On August 8, the Association of Southeast Asian Nations (Asean) will celebrate 45 years. The Asean Declaration, signed in the Thai capital Bangkok in 1967, aims to accelerate economic growth, social progress and cultural development in the region.
A single regional common market of the 10 Asean member states will be created by the launch of the Asean Economic Community in 2015. Thailand is well-positioned to build on its economic strengths as a leading industrialised nation while developing its close ties with China.
"Thai companies are recognising that they must compete on quality rather than price," says Amparwon Pichalai, director of trade information resources and e-business at the Royal Thai Government's Department of International Trade Promotion. "There is recognition that we must compete internationally, and Thailand is taking the necessary steps to ensure we remain a competitive place to do business. We enjoy strong cultural and historical ties to China and we are committed to working closely with our Chinese counterparts. Thailand's geographical location also makes us a strategic land transport corridor from China to the rest of the Asia-Pacific region."
Thailand's major industries include electrical appliances, components, computer parts and cars. Its export-driven economy ranks as the second-largest in Southeast Asia after Indonesia. Exports include rice, textiles and footwear, fishery products, rubber, cars, computers and electrical appliances. As the economy grows, the Thai government is taking steps to ensure it is easier for companies to operate as the country continues its efforts to become more business-friendly.
"Thailand is learning from Hong Kong regarding the implementation of anticorruption measures," says Andrew Wong, president of the Thai-Hong Kong Trade Association. "Last year, the Thai government invited the commissioner of the Independent Commission Against Corruption to deliver a talk on how to combat corruption in Bangkok. Increasingly, Thai businessmen are entering the Chinese market through Hong Kong as their partners and advisers there are able to point them in the right direction."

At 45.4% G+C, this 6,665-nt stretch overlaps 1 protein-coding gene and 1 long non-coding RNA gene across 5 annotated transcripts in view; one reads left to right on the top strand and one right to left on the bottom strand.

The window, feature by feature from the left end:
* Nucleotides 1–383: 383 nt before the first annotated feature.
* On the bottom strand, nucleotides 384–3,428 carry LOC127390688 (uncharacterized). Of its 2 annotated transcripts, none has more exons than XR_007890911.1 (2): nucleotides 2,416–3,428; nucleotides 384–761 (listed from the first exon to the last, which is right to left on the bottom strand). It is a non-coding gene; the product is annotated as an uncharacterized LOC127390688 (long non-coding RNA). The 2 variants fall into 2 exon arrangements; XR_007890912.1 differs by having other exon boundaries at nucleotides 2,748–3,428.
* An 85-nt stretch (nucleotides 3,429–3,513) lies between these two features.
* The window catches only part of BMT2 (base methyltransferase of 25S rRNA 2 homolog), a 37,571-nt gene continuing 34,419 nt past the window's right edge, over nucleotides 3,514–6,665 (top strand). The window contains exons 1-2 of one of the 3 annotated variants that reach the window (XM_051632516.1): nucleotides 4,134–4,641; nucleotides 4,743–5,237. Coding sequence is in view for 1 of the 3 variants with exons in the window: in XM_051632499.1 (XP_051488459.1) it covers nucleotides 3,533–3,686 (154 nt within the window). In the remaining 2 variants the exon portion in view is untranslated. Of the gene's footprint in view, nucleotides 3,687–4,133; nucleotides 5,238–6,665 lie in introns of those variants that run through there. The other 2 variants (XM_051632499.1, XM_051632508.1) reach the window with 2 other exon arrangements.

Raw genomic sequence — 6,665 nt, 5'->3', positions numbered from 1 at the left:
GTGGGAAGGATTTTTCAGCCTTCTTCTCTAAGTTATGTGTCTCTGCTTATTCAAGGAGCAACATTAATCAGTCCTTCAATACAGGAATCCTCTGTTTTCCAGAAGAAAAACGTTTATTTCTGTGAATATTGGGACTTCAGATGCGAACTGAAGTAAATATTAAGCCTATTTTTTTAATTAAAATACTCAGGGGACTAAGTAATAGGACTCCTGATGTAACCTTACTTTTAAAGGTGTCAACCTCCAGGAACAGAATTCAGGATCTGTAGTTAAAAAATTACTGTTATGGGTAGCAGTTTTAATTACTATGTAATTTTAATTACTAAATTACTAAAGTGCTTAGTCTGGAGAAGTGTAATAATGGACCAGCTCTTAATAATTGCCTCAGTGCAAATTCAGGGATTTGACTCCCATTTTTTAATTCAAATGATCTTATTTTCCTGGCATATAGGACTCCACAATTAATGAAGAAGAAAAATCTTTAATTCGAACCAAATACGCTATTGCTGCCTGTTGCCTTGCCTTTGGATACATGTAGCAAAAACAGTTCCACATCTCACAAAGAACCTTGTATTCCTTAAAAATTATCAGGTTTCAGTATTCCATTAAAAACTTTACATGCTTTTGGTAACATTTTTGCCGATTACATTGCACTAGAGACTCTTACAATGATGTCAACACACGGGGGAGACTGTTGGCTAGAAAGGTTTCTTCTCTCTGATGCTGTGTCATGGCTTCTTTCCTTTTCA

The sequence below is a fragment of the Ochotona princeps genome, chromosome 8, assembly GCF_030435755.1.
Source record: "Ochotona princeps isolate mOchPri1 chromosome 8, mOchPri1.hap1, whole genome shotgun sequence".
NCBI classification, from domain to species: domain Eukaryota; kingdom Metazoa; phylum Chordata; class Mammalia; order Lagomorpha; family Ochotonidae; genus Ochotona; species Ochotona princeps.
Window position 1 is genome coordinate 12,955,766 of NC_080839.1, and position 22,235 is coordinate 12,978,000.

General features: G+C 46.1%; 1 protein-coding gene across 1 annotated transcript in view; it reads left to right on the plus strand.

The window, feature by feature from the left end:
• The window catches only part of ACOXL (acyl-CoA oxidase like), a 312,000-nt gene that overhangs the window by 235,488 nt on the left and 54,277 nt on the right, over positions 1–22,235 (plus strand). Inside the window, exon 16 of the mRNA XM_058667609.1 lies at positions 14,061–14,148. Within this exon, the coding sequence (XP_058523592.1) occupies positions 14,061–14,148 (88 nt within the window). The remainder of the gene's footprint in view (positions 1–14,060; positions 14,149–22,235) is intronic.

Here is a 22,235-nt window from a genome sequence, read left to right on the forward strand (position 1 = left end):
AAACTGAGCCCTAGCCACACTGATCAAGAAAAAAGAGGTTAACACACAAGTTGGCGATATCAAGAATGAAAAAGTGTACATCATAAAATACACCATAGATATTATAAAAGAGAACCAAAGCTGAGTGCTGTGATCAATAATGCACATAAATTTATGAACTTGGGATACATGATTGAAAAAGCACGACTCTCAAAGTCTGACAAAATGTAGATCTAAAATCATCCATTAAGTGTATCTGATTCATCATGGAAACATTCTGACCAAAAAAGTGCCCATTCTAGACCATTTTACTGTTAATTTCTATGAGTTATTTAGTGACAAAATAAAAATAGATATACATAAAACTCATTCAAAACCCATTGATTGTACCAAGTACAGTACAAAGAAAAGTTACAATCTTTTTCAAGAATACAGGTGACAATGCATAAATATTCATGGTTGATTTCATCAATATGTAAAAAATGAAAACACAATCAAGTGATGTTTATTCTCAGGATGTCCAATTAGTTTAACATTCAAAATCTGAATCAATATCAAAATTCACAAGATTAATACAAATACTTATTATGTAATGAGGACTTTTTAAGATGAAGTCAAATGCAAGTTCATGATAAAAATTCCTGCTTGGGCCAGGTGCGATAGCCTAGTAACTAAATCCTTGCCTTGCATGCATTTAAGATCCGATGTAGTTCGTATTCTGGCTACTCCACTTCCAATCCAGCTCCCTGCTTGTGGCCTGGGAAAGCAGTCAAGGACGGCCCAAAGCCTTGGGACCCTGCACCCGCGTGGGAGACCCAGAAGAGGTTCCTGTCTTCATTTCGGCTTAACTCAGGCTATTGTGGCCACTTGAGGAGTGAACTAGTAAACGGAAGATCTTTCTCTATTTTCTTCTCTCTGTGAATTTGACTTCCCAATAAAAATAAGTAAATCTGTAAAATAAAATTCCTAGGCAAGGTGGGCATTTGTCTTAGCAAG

Bernard Chan, chairman of the Hong Kong-Thailand Business Council, is confident that the Sino-Thai relationship will remain a catalyst for growth throughout the region.
"Obviously, last year's floods affected a lot of business between Thailand and Hong Kong and the rest of Greater China. But the overall trend is very positive, with the previous five years showing bilateral trade between the two economies averaging nearly 10 per cent growth per year. Thailand is currently Hong Kong's 12th-largest export market and 10th-largest source of imports. The trade relationship dates back more than a century to when Thailand first started supplying rice to Hong Kong," he says.
"Looking to the future, the business communities in Hong Kong and Thailand are looking forward to the continued expansion of trade and investment opportunities. Thailand has already signed free-trade agreements with a number of countries throughout the region and while it may be a some time before Asean nations become fully open to trade, there are signs that tariffs between Asean and China will continue to be reduced. This region is still emerging and many countries still have very large lower-income populations. However, business between Hong Kong and Thailand represents a classic example of the opportunities for growth."